• a (very) high positioned axial triradius
    • a whorl on the ring finger
    • a loop on the hypothenar (= the zone next to the thenar).

    By the way, in quite some of the studied subjects these dermatoglyphics features are accompagnied with a simian-related heartline or a Sydney line (= a very long headline). More about the simian-related heartline in the section Neuroticism.

    Finally I would like to make noticed that in far most of the publications about nails is being described that certain nail abnormalities are very frequently observed on subjects who have heart problems, such as: splinter hemorrhages and red lunala, check out:

    * ATTENTION: all (described) dermatoglyphic patterns can be observed in the hands of perfectly healthy people as well! In case you are worried about certain hand features, please contact your general practitioner.

    Medical assessment on the basis of the fingers

    During the past years the work of John T. Manning ('Digit Ratio') has reached the media worldwide. Manning discovered that the so-called 'Digit ratio' (= the ratio of the index finger length and the ring finger length) might become a usefull instrument in the diagnostic perspective of various medical and/or psychological problems. More info about this issue is presented in the section Autism.

    Various medical researchers have determined that genetic syndromes are quite frequently accompagnied with thumb abnormalities (these syndromes are frequently accompagnied with a short thumb or a malformed thumb), of digit abnormalities: see the following table (source: Michael L. Richardson, M.D.). However, one should also notice that these hand malformations can incidently as well be observed on people who don't suffer on a syndrome.

    Docter's language
    Short fingers Brachydactyly
    Too many fingers Polydactyly
    Two or more fingers are fused together Syndactyly
    Contractures of fingers Camptodactyly
    Inclined fingers, usually the pinky Clinodactyly
    Long, spider-like fingers Arachnodactyly

    * ATTENTION: all (described) abnormalities can occasionally be observed in the hands of perfectly normal people kunnen! In case you are worried about certain abnormalities in your thumb or fingers, please contact your general practitioner.

    Medical assessment on the basis of the hand lines

    Some traditional handanalysts assert that smal irregularities (like for example: breaks and islands) in the three 'primary' palmar hand lines are indicative for health problems.

    However, the non-specific character of the hand descriptions and the non-specific descriptions of the medical problems, indicates that these handanalysts might be inclined to overvalue their observations.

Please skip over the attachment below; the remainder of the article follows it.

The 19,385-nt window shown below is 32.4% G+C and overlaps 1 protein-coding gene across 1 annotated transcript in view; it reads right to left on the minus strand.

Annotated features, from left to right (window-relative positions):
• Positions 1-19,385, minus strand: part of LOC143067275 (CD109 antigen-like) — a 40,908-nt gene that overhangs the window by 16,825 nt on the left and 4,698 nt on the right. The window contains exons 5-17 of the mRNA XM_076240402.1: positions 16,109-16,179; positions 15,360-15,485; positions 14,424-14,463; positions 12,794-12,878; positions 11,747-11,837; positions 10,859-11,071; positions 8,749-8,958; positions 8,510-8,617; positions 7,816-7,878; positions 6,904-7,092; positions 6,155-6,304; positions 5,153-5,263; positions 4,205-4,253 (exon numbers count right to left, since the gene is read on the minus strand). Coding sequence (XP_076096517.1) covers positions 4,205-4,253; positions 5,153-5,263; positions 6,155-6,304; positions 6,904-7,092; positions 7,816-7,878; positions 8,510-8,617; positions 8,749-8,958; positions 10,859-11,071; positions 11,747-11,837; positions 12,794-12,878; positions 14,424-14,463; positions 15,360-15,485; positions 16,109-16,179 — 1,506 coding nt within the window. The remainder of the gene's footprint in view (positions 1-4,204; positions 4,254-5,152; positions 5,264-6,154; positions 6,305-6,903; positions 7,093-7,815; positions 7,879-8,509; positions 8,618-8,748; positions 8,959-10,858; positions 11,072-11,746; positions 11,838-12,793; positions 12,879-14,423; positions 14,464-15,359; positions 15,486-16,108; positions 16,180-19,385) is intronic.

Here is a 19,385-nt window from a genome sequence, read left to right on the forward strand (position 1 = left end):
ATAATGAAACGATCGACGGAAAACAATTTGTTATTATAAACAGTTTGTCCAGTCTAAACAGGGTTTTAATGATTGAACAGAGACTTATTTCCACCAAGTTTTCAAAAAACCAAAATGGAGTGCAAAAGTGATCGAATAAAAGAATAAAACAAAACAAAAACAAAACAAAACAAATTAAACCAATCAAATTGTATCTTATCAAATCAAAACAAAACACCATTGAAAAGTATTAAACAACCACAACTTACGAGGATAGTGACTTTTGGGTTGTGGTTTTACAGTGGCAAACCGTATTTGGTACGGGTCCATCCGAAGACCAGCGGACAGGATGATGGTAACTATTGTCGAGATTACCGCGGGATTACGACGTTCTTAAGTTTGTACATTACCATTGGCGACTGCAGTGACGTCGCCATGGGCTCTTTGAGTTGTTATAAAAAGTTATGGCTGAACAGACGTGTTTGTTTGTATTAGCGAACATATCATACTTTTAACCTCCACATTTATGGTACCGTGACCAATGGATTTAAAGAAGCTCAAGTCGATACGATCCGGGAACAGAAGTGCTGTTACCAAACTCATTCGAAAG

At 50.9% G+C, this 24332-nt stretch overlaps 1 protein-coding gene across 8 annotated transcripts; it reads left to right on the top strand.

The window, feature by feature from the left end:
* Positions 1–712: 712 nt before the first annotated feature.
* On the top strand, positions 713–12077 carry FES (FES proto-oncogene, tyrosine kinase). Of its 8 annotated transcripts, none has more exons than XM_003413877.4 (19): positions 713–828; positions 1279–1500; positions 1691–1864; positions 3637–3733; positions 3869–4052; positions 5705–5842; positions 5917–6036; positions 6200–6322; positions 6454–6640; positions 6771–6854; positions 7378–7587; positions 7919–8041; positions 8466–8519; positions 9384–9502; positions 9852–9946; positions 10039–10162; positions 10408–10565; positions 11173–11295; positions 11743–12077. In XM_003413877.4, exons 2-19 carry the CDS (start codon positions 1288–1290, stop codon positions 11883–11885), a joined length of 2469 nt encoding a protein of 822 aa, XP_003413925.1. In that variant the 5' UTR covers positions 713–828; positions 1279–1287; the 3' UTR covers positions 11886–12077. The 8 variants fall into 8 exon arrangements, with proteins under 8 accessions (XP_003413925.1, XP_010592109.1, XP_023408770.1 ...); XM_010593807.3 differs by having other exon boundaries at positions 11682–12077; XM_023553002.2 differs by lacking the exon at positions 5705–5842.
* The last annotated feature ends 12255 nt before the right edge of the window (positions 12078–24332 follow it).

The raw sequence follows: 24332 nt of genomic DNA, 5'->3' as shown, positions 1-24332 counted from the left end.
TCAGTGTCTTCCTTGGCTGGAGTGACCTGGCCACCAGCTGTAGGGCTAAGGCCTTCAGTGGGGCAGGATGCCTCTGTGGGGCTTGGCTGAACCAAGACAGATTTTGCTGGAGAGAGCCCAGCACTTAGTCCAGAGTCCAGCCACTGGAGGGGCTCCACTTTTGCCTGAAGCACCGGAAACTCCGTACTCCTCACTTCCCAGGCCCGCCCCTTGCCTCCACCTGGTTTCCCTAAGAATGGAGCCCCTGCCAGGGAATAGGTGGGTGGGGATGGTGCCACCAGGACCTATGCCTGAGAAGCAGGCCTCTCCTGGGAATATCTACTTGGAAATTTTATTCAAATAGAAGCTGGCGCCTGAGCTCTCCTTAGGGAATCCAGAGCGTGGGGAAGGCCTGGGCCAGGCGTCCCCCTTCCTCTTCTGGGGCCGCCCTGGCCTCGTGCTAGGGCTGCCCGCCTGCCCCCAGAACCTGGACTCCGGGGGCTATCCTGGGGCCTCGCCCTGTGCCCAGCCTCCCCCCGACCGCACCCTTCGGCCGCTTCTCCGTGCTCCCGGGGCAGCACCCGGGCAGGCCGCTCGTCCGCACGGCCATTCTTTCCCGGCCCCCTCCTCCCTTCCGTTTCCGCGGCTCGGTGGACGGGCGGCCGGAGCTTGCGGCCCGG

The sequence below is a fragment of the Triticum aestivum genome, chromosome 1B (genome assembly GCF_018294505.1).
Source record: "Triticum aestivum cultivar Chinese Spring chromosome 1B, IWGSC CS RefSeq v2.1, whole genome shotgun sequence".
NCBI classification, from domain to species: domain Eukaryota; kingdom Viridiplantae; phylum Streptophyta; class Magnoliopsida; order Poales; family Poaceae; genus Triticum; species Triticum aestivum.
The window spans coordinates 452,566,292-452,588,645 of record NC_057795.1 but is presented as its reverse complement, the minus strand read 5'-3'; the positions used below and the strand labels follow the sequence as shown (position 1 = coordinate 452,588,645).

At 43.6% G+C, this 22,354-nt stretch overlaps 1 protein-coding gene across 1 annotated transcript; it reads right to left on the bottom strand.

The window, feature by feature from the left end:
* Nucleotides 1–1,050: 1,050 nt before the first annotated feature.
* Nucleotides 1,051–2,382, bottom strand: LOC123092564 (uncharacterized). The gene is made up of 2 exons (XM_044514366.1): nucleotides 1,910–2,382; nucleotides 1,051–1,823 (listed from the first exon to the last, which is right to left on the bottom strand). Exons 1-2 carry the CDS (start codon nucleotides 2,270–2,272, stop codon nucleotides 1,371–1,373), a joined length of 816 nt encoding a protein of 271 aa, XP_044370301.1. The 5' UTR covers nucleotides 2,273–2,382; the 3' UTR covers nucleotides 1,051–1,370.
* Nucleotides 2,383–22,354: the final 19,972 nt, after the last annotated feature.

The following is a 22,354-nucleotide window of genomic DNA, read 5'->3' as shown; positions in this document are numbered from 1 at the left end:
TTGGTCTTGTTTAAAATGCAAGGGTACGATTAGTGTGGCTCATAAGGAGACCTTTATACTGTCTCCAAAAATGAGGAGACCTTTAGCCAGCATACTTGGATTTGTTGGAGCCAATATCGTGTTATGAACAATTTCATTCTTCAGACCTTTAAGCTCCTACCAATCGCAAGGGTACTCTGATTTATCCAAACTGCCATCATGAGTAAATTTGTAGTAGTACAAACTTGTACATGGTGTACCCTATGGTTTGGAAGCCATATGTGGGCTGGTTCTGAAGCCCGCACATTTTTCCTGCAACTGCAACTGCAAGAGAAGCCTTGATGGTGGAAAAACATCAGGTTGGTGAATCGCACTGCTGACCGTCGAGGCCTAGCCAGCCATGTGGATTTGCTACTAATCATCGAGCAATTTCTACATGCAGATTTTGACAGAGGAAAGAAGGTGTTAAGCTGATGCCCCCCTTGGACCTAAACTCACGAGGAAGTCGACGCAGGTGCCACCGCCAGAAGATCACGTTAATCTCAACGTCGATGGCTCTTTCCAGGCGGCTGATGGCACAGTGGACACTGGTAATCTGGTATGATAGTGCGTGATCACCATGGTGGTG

Possibly these handanalysts incline to rely too much on the feedback of their clients: the section Handanalysis Psychology deals with the pitfalls which can arise in the interaction between the handanalyst and the client.

    In general one can say that scientific research has indicated that certain characteristics of the lines can indeed have some medical significance. However, in isolation these features have no value at all: only certain COMBINATIONS of features can provide a solid basis for a medical diagnosis.


    Various studies executed by medical researchers have shown that the so-called simian crease is observed in about 60% of people who have Down's syndrome (= mongolism).

    From this observation one might jump to the conclusion that the simian line is indicative for Down's syndrome (trisomy 21). However, other studies have shown that the simian line is frequently observed in other diseases and syndromes as well. In Edward's syndrome percentages are reported up to 75% - higher than in Down's syndrome.

    And one should notice in this matter that the simian line is frequently as well observed in the hands of perfectly healthy people! In other words: a simian line has only medical value when it is observed COMBINED WITH OTHER 'MEDICAL' FEATURES IN THE HAND. For example: the simian line combined with the dermatoglyphics on the fingertips + the distal palmar dermatoglyphics, can be used to discriminate Down's syndrome from Edward's syndrome (picture: Schaumann & Alter, 1976).

    Most scientific studies on the palmar lines were focussed merely on the simian line. And the Sydney line has been studied frequently as well.

    The diagnostic value of the other lines has not been established yet. However, it is premature to conclude form this observation that traditional handanalysts have gathered more insights on this matter. For, these 'alternative' insights have been contructed merely on the basis of anecdotal evidence - however the objective value of this anecdotal evidence has never been proven.

    The Simian Line: a notorious hand crease!
    The Simian Line & Down syndrome!
    The Simian Line & fragile-X syndrome!
    Why is the simian line an unusual palmar crease?

    VIDEO - See how a doctor examines the hands:

    Medical assessment on the basis of hand reflexes

    Primitive reflexes are automatic reflex actions of the body originating in the central nervous system. They are called "primitive" because they are among the reflexes found in newborns and infants, but may re-appear later in life due to illnesses, particularly those affecting the frontal lobes. If primitive reflexes retain past the first year of life (at the very latest) they can interfere with social, academic, and motor learning - sometimes resulting in: learning disorders, ADHD, Autism Spectrum, and various other neurodevelopmental disorders.

    More: Primitive reflexes of the hand: the power of survival & hand diagnostics!

    Martijn van Mensvoort - Hand Research